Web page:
When I reflect on growing up in the south one incident comes to mind immediately. A young associate pastor issued a challenge to members of Young Christian Students attending the public high school in Danville, KY, a segregated town in a segregated state. He challenged students to approach the managers of local restaurants and ask why they did not serve African-Americans. Needless to say, when I followed through with questions my presence was not appreciated. This was my first, up close and personal experience of racism, and served as a catalyst for my involvement in social justice concerns. I continued to see many forms of racism throughout high school. Continue reading →
The Peace and Collaborative Development Network recently posted a reflection on creating a more peaceful year in one’s personal life and community/world. After having just celebrated the 4th of July with the constant background music of warnings about ISIS threats to disrupt the celebrations, this was a welcome read. The author offers practical suggestions coming from peace resources around the world. Continue reading →
The terrible scene that recently occurred at the historic AME Church in Charleston, SC, cannot be resolved by our analysis or rationalizations. This evil action can only find some resolution in our minds and hearts by focusing on the individuals whose lives were rudely interrupted by the violence and horror. These people were in their home worship space where they were no doubt quite comfortable. The radical in-breaking of gun violence took their lives and surely carried them into God’s loving embrace.
I choose to think about the deep faith of these church-goers who, midweek, were at their church praying for us and our world, praying for themselves and their families, praying for their city and its well-being. In the midst of the gunfire massacre, our Christian faith assures us that God called each of them by name. They were at prayer; they were focused on true Life. God was with them in the light and in this awful moment of darkness. God carried them into everlasting light and peace.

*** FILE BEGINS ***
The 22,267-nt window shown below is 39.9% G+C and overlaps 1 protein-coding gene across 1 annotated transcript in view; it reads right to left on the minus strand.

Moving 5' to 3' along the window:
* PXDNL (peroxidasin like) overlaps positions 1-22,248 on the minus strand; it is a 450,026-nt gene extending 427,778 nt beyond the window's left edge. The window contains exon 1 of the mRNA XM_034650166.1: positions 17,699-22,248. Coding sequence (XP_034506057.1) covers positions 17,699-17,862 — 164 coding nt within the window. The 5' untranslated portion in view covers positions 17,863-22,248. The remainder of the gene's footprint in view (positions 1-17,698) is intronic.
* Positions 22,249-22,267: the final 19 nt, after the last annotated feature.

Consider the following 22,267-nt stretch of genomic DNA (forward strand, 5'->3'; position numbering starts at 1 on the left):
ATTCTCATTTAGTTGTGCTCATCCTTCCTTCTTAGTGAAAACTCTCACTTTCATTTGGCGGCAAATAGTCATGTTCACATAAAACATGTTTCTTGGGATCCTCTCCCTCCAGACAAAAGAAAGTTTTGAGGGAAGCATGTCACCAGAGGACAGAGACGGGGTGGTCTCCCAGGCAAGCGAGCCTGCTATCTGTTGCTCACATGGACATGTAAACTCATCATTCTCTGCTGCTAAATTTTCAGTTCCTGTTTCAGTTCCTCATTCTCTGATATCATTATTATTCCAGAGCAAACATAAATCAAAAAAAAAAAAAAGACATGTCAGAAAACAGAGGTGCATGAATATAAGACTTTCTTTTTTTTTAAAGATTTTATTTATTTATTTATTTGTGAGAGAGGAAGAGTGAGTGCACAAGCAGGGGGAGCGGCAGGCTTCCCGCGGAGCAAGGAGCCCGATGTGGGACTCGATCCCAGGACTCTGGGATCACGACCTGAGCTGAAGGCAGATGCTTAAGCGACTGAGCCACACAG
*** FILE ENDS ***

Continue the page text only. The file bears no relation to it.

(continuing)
Even before Pope Francis’ encyclical on the environment saw the light of day critics were sharpening their knives, with the usual “stay out of politics.” The extremists included the Heartland Institute’s paper entitled, “Is the Global Left Counting on the Pope to Split the Catholic Church Over Global Warming? According to the article, the Pope’s stance on global warming is part of a left wing communist conspiracy to weaken the church.
From Fox news to conservative candidates for president, a common critique is found—this is a political issue, not a moral issue. Since the issue of global warming is intertwined with the U.S. economy, the criticisms are sharp. The flat earth society is on alert and not happy!
NCR’s Thomas Reese stated well the importance of the encyclical: “The encyclical also matters because it puts the Catholic Church firmly behind the environmental movement. With the Pope’s embrace, the environmental movement goes mainstream. They can no longer be designated as tree huggers and Gia Worshippers.”
Let the conversation begin. It is extremely important for parishes, colleges, interfaith groups and all who are concerned about global climate change to come together to discuss this important document. On behalf of the Eco Justice Committee I would like to encourage sisters and associates to discuss the encyclical in study groups. You may order copies of the encyclical on the USCCB website (here). You may also download a copy of the encyclical or read online here.
There are many helpful resources to serve as study guides, including:
- Catholic Climate Covenant Encyclical Media Tooklit – click here
- Faith in Public Life Encyclical Media Training – click here
- Laudato Si Discussion Guide – click here
We look forward to hearing responses after the discussions and would like to include in “Just Reflecting” or on a justice blog.
As the date for the publication of Pope Francis’ encyclical on the environment, “Laudato si,” (Be Praised), draws near, one can hear the grinding of teeth and the chant from corporate America and conservative politicians say, “stay out of politics.” This criticism comes before even reading the encyclical. This is in spite of the fact that the church’s environmental message has been articulated for years, though with little coverage in the media. Pope Benedict XVI was called the “green Pope” because he voiced a strong call for environmental responsibility. During his papacy the Vatican installed photovoltaic cells on the roof of its main auditorium, a solar cooling unit for its main cafeteria and joined a reforestation project aimed at offsetting its CO2 emissions. Continue reading →